Implementing a court-appointed panel's recommendations to fully desegregate Prince George's public schools would cost nearly $65 million, the county's school board said in documents filed yesterday in federal court.
Busing called for in the panel's report would cost $9.8 million, almost $6 million of which would become an annual expense, the documents said.
There would also be a one-time cost of about $55 million to reopen former school buildings and to add classrooms to some currently used schools in order to accommodate increased enrollment, according to the board.
"We don't have the money," said school spokesman Brian J. Porter. "If we had to place that much money in one place and at one time, it would cripple us."
Robert L. Green, president of the University of the District of Columbia and head of the panel, said he had not seen the board's analysis, but he noted that busing has been expensive for school systems across the country. Referring to the price tag put by the board on the panel's busing recommendations, Green said, "If $9 million will respond to the court's order in a fair and even-handed way, then that's something we need to acknowledge and search for the funds . . . . "
The board's response to the so-called Green report was submitted in Baltimore to U.S. District Court Judge Frank A. Kaufman, who is overseeing the county's desegregation efforts.
The panel's controversial recommendations, submitted to Kaufman last month, called for increasing the number of students bused, closing as many as 34 elementary and six middle schools and pairing several others.
In its response to the Green Report, the board told Kaufman it would submit by May 13 an alternative proposal, expected to entail the creation of magnet schools to achieve desegregation. Kaufman, in a memo written yesterday, said he would await the proposal and schedule a hearing for June 7.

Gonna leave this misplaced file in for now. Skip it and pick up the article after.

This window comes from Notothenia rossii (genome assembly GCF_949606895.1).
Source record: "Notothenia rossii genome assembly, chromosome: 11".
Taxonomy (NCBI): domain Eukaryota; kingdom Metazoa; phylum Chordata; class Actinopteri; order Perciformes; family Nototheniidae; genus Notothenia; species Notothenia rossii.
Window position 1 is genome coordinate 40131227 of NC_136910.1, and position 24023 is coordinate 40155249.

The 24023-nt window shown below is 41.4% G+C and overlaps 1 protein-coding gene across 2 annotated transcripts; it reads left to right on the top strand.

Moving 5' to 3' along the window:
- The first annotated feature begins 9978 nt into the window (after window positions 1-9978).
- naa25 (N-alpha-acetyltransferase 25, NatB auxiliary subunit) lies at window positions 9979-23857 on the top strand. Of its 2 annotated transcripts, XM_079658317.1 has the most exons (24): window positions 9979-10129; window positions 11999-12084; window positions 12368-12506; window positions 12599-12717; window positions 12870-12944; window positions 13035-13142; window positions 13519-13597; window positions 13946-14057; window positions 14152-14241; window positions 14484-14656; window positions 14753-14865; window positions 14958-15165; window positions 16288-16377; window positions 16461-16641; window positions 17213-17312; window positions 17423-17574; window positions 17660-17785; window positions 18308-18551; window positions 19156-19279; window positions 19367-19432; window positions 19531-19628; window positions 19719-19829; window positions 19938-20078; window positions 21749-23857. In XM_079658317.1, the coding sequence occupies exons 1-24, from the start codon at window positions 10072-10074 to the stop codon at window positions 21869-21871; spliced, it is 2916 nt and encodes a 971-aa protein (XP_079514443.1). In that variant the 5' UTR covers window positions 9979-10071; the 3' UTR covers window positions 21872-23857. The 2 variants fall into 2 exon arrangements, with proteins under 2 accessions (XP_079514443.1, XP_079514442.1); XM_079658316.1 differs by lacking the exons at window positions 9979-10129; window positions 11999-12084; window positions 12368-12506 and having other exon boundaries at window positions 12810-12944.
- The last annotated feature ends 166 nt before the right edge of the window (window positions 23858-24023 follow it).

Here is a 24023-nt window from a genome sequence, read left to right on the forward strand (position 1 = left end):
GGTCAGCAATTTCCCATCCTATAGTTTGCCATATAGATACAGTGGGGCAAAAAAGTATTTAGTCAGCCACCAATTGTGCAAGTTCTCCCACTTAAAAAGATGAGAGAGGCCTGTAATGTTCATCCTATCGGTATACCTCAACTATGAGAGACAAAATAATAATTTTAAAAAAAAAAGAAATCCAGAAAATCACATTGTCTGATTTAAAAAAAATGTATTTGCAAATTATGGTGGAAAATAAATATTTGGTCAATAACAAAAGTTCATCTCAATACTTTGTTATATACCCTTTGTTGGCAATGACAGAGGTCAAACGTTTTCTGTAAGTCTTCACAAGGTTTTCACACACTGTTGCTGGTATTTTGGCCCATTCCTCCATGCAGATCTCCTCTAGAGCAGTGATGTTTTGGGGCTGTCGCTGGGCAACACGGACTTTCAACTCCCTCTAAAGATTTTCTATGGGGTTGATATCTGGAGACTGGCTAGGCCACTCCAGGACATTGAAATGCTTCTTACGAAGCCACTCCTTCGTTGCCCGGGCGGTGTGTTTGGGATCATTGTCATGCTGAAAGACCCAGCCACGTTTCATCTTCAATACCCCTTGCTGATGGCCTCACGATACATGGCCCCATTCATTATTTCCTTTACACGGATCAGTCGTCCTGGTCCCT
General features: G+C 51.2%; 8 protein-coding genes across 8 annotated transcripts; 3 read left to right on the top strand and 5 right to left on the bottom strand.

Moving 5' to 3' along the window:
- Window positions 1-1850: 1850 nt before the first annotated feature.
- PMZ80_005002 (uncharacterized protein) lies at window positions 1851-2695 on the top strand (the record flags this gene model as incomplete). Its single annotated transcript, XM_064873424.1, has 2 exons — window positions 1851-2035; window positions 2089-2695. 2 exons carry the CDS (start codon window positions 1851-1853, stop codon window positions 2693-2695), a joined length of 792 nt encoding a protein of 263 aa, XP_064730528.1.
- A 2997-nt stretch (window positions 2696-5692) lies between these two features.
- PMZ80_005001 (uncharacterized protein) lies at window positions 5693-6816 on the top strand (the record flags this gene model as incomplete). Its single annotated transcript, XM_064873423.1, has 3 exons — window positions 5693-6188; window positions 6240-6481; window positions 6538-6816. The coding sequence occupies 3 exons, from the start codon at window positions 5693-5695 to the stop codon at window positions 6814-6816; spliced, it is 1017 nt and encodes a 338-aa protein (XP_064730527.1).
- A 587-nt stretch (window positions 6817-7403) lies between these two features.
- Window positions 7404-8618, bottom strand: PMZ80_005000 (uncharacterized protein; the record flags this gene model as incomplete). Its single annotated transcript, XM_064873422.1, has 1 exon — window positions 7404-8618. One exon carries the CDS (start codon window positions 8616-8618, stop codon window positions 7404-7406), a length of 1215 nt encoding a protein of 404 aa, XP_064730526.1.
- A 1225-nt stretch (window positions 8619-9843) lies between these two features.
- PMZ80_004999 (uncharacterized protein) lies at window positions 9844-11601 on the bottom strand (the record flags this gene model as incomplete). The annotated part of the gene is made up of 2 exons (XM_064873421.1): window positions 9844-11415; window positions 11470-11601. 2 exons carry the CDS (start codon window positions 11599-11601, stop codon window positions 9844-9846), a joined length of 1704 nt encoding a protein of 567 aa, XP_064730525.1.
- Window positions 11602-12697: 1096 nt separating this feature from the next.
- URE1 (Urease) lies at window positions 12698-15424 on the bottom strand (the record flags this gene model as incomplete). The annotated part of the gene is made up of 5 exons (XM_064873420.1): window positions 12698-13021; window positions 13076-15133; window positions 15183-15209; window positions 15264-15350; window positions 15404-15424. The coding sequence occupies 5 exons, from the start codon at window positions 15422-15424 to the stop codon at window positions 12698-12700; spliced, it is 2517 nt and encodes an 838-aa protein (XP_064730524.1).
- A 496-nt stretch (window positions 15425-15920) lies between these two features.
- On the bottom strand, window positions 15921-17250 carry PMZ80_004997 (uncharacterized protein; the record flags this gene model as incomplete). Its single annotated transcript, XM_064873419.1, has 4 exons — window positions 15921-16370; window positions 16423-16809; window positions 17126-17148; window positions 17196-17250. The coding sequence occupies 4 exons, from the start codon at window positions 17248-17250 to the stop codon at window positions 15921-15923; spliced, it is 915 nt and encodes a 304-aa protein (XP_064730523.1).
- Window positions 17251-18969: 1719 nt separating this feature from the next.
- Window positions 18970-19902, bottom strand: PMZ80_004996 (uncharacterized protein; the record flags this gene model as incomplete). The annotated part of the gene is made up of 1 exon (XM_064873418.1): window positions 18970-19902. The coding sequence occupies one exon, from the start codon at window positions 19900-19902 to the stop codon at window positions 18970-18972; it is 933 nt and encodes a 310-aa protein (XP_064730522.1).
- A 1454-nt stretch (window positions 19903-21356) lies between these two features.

Thomas Newman, a spokesman for the county NAACP, which filed the lawsuit against the county schools, called the board's response a "stalling action" and said the board had "magnified the extremes" in the Green report.
"I'm disappointed that staff time and effort and energy was utilized to do a rebuttal of the Green Report rather than to use those resources to come up with an alternative, a desegregation plan," said Newman.
In its response, the board said it did not disagree with the panel on at least one point: the 44,000 students who live in integrated communities, where 30 to 85 percent of the public school enrollment is black, should not be bused out of their neighborhoods.
But in addition to cost, the board's response contained a litany of other criticisms about the Green recommendations.
The board complained that implementing the recommendations could result in the reassignment of more than 29,000 students and increase the travel time for many.
The Green report suggested reopening some schools that have been sold and others that are in poor physical condition, while recommending that some of the newer schools be closed, according to the board.
The board also said that pairing schools, as proposed, is educationally unsound and could raise practical problems for parents and educators.